A solid storage hardware solution is often elusive. We’ve discussed why hard drives fail so often and how X-IO has addressed hard drive failures with their ISE series.
In addition to mitigating the primary sources of failures for hard drives, the ISE chassis also treats drives in a manner to optimize their performance.
The X-IO ISE can’t bypass physics, not directly anyway, but it does treat drives in a manner that optimizes their physical characteristics and gives the drive its best performance. For example, the 20 percent spare space reserved within an ISE enclosure comes from the innermost tracks of the drives, which means that it is always using the fastest outer tracks of the drive and will only use the slower inner tracks if necessary for recovery.
Additionally, within those outer tracks, the ISE lays out data in a proprietary manner called RAGS which writes to that 80 percent of the drives in a uniform manner. This means that performance is consistent and stable from the first byte to 100 percent capacity, something that no one else in the industry achieves. This RAGS layout also allows for very granular and intelligent recovery within the Datapac which greatly increases recovery times, and minimizes the impact of recovery to a negligible level.
Find out how physics can impact a hard drive’s performance.
The ISE chassis has a very homogenous and controlled environment, which is what facilitates all of this advanced behavior. Within each drive enclosure, the ISE always knows exactly how many drives there will be, and what the RAID layout will need to look like. Because of this, a large portion of the RAID protocol can be pruned out, leaving only what is necessary to facilitate the specific environments available.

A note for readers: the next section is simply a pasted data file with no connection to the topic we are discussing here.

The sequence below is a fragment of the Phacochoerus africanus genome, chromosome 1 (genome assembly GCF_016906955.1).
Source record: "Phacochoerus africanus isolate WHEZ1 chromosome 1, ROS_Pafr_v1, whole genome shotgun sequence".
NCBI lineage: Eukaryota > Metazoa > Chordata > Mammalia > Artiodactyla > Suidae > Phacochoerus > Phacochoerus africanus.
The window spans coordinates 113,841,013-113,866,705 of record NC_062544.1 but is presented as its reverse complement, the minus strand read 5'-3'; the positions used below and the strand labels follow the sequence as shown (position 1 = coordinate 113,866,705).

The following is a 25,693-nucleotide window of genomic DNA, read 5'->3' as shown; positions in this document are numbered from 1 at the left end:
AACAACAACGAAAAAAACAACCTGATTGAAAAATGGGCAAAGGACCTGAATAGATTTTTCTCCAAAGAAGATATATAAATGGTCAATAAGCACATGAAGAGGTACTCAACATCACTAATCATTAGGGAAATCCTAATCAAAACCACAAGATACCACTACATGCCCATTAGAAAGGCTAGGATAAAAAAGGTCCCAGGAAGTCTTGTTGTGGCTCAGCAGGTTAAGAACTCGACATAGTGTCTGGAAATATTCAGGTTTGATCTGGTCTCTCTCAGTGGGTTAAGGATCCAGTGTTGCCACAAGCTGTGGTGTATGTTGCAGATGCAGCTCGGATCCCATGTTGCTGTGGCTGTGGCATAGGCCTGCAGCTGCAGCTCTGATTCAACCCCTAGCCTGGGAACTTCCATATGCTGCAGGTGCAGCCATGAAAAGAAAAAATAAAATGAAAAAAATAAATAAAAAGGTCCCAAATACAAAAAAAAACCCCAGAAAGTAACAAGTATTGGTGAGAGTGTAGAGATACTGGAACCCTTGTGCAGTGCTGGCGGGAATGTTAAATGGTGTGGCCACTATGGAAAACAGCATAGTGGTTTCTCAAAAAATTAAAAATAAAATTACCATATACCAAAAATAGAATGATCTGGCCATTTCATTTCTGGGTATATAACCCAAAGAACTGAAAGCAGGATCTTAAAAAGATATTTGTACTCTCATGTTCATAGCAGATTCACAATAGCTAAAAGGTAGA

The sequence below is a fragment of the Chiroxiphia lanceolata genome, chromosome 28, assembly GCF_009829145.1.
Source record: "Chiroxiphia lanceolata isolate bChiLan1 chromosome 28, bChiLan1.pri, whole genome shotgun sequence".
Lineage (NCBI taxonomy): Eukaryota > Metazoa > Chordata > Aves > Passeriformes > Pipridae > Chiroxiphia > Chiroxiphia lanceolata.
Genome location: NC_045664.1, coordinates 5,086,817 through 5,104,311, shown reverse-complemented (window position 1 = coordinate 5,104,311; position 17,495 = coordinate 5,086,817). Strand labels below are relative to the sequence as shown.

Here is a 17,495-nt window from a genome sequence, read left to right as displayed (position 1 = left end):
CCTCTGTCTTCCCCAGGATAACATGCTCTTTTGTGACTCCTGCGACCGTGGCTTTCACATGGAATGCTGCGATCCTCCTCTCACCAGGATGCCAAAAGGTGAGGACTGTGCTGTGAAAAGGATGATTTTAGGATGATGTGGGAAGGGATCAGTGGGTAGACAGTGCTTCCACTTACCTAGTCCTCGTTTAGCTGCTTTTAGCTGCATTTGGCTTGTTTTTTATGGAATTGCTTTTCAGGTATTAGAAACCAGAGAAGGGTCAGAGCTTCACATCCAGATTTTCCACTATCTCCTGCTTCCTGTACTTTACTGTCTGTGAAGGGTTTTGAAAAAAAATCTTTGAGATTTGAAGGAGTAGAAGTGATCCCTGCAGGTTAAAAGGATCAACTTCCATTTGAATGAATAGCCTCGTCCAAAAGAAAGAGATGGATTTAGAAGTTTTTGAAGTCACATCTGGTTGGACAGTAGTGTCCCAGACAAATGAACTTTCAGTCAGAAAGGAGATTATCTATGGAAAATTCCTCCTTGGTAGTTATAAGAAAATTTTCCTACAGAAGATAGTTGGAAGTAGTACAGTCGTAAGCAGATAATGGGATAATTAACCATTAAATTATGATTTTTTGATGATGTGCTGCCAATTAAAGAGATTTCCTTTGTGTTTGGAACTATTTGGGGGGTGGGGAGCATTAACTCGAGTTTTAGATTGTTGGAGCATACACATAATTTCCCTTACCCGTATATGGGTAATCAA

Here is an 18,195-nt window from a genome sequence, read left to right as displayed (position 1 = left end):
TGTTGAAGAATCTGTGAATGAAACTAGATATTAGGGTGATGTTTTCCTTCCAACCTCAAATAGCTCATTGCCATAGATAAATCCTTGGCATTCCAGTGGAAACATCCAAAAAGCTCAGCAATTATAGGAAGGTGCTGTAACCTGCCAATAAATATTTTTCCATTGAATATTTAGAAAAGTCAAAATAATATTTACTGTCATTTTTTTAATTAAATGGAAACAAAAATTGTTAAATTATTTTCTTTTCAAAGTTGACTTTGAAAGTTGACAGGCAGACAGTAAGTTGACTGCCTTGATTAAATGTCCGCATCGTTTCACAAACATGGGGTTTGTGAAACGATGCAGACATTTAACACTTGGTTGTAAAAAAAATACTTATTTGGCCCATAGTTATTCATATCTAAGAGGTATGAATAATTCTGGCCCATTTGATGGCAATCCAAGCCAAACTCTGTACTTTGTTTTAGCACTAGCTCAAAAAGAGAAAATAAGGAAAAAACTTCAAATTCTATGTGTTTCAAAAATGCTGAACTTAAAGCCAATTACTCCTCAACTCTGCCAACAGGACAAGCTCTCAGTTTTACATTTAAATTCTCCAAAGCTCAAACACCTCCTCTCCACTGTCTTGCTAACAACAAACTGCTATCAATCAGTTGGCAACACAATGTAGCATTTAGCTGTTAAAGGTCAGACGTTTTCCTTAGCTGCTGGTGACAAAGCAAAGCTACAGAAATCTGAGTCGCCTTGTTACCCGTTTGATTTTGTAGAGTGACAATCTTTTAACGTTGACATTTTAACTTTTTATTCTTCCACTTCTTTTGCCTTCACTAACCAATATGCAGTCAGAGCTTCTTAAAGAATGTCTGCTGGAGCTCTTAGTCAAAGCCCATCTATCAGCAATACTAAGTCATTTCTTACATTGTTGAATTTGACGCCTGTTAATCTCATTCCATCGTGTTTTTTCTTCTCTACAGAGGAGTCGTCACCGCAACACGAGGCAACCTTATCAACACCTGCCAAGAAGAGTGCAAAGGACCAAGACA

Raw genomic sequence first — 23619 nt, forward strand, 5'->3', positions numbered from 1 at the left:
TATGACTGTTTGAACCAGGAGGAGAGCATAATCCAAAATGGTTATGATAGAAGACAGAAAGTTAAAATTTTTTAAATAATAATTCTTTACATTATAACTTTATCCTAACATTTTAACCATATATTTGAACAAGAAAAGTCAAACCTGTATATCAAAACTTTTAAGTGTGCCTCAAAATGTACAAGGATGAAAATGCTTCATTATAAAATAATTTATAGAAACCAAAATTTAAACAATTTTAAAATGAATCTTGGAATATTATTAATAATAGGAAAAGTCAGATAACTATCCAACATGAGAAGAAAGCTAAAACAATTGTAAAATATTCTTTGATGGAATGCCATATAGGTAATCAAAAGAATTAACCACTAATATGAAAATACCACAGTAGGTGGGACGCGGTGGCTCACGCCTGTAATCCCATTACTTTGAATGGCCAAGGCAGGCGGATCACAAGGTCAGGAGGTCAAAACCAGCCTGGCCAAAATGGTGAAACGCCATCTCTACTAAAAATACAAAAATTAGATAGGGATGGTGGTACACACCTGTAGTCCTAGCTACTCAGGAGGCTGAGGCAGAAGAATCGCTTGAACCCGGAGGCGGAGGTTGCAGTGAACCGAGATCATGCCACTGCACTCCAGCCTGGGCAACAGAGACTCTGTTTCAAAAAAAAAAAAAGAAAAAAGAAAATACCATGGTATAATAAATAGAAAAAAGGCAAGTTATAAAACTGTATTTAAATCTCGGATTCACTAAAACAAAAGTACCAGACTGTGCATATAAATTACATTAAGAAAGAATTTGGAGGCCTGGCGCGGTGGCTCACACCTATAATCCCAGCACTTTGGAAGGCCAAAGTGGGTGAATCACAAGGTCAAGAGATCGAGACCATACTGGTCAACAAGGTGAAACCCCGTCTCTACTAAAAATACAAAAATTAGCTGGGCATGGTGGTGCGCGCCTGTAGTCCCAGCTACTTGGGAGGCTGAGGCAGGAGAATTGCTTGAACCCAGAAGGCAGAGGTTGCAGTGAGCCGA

The ISE also does not have to be able to accommodate many vendors and many sizes of drives, all of the code is specifically written for the drives that are sold in Datapacs. Knowing that the drives will always exist in an ISE also allows the firmware on the drive to be stripped down to exactly what is necessary to function in that environment, which means there isn’t superfluous code.
Read up on how generalization can slow down hard drives.
The self-contained nature of an ISE system allows for it to scale infinitely and linearly in performance. The controllers within an ISE are never expected to service more than 80 drives. This means that as an extra drive enclosure is added, additional cache, additional interconnects and additional processing power is also added, which means that the performance will keep scaling indefinitely.
In other words, there will never be a point where suddenly, to add another 20 drives, you need to forklift the entire system you currently have to add additional capacity or performance.
Find out how improper interconnectedness between drives can slow them down.